Welcome to the third issue of our newsletter.
There will be a DIVERS FORUM on the Tuesday 3rd
April, at the Woodman Pub. Why not come along and make your views known?
Everyone attending will get a raffle ticket, you could win a mystery
A reminder from the Membership Secretary:- BSAC fees due 1st March 2007.
Remember, you are invited to contribute to the newsletter anything you
think may be of interest.
Our congratulations go to Salli and Jason who were married on Monday
Rez - Stoke
. Capernwray - Up North
NDAC -- Chepstow
Please let us know if you are interested. Would probably sometime in
September 2007. Open to over 16’s only.
Phil started diving in 1996, with PADI, while on holiday in Thailand.
Phil was working in Hong Kong at the time so was ideally placed for some
fantastic diving in Hong Kong, Philippines and Sipidan. As well as
leisure diving Phil also completed extended range and cave diving.
Whilst in HK Phil continued to the level of dive master, then it was
back to “blighty” for some cold water diving!!
Phil joined BSAC and then looked for a local club with friendly,
approachable people….PRIMA. It was a bit of a baptism of fire after HK -
Phil’s first dive with PRIMA was in
Blithfield in a 3mm wetsuit!
Armed with a dry-suit Phil continued diving and did his snorkelling
instructor exam under the guidance of Al, then followed his advanced
diver and open water instructor, then the fateful day arrived when Phil
was “cornered” by Aggy and Al and asked if he would like to be the new
Phil has enjoyed his reign so far. His favourite moments include the
dive planning & marshalling course, and looks forward to many more dives
with PRIMA, the club he describes as “probably the best dive club in the
Advice – dive all year round, it makes you a better diver.
Cock-ups – too many to mention, but haven’t won the Brass Ass
|Items for Sale:
10 litre Cylinder. In test
£50 contact: Richard Mace
0121 232 6007
If you have any items for sale please let us know.
If you have not visited the
National Dive Centre you have missed a treat. The diving area as a lot
to offer in the way of attractions, depth and visibility.
When you arrive, there is a large car park, excellent amenities
including changing rooms. Hot
and drinks. Its not over crowded and only takes 1.1/2 hours to get
there. You board either a jeep or van that transports you and your kit
down to the pontoons and back, just sit back and enjoy the ride.
Attractions under water include, Amphibious Vehicle, Devon Aircraft,
Troop carrier and swim throughs, and many more with a depth range from
0—80 metres. They are at present awaiting the arrival of a Jetstream
If you want to learn more visit their website at www.ndac.co.uk
The club’s next visit will be on the dive plan, early summer. Try not to
miss it, it’s a good day out.
Photo: Chris at NDAC
Thank you to everyone who has contributed to this months issue, and
apologies for any mistakes.
Any further articles for next months edition would be appreciated,
(any gossip, scandals, etc that’s printable) so let us know by 20th
Hope you enjoyed this issue.
Sepia officinalis - Cuttlefish
The European or common cuttlefish, Sepia officinalis reaches a maximum
length of 45 cm, although one individual has been recorded at 60 cm. The
mantle (main body area above the eyes) houses the cuttlebone,
reproductive organs, and digestive organs. A pair of flat fins span the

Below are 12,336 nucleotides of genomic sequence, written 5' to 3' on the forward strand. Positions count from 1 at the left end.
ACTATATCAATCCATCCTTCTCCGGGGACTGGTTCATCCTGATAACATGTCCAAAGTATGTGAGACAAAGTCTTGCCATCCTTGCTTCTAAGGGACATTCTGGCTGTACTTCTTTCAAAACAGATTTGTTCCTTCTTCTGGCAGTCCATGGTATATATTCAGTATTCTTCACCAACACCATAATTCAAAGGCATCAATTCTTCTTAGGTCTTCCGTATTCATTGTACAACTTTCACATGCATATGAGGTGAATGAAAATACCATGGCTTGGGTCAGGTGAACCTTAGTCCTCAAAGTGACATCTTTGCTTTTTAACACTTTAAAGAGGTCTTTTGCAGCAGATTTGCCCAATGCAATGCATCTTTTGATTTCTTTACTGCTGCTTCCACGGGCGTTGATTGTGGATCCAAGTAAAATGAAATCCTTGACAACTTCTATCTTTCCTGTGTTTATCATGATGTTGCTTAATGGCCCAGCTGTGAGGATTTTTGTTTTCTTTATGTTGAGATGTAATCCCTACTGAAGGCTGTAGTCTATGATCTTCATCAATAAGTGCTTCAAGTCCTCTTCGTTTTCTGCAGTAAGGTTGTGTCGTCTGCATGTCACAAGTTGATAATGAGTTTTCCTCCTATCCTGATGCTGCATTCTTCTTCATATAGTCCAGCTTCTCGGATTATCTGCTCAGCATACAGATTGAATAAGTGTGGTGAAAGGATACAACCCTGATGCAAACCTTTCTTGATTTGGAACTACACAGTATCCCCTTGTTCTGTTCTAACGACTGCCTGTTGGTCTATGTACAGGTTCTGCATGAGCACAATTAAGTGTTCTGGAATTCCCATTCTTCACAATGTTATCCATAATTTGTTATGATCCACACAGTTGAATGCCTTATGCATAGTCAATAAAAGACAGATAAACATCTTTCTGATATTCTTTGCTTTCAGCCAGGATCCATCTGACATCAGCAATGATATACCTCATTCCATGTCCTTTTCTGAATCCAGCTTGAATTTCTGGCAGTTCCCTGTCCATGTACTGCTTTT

entire length of it, and undulate when the cuttlefish swim. The head is
located at the base of the mantle with a beaklike jaw in the centre. The
jaws are encircled by eight pairs of arms and two longer tentacles that
can be retracted completely into the body.
can change colour due to structures contained within its skin,
which are filled with coloured ink which can be expanded and contracted
to communicate with others or as camouflage against the landscape. These
structures allow the cuttlefish to display numerous colours, and even
change the texture of their skin.
The blood of a cuttlefish is an unusual shade of green-blue because it
uses the copper-containing protein haemocyanin to carry oxygen instead
of the red iron-containing protein haemoglobin that is found in mammals.
The blood is pumped by three separate hearts, two of which are used for
pumping blood to the cuttlefish's pair of gills (one heart for each
gill), and the third for pumping blood around the rest of the body.
The name Sepia refers to the type of ink it houses within its body. This
ink is used to deceive large predators when they try to attack the
cuttlefish. When a predator is near, the ink is shot out into the water
to confuse the predator, while the cuttlefish swims to safety.
Cuttlefish (Sepiida) are in an Order of molluscs that possess an
internal shell called the cuttlebone. The cuttlebone is made of
calcium carbonate and plays a dominant role in these molluscs' buoyancy;
it is divided into tiny chambers in which the cuttlefish can fill or
empty of gas, depending on its needs. They are in the Class Cephalopoda
which is the group that contains cuttlefish, octopuses, squid and the
The Cuttlefish, Sepia officinalis, has been found in the Mediterranean,
North and Baltic Seas. They are found in sub littoral depths, at around
The camouflage of the Cuttlefish allow it to blend itself perfectly into
the background, so it sneaks up on prey and shoots out its two long
tentacles at lightning speed. It uses the suckers on these tentacles to
hold its prey and bring it back towards its beak. The Cuttlefish eats
crustaceans and fishes. Its primary predators are large fish like
sharks, monkfish and swordfish. They are caught for food in
Mediterranean, and East Asian cultures. Although squid is more popular
as a restaurant dish all over the world, in East Asia dried cuttlefish
is a highly popular convenience snack food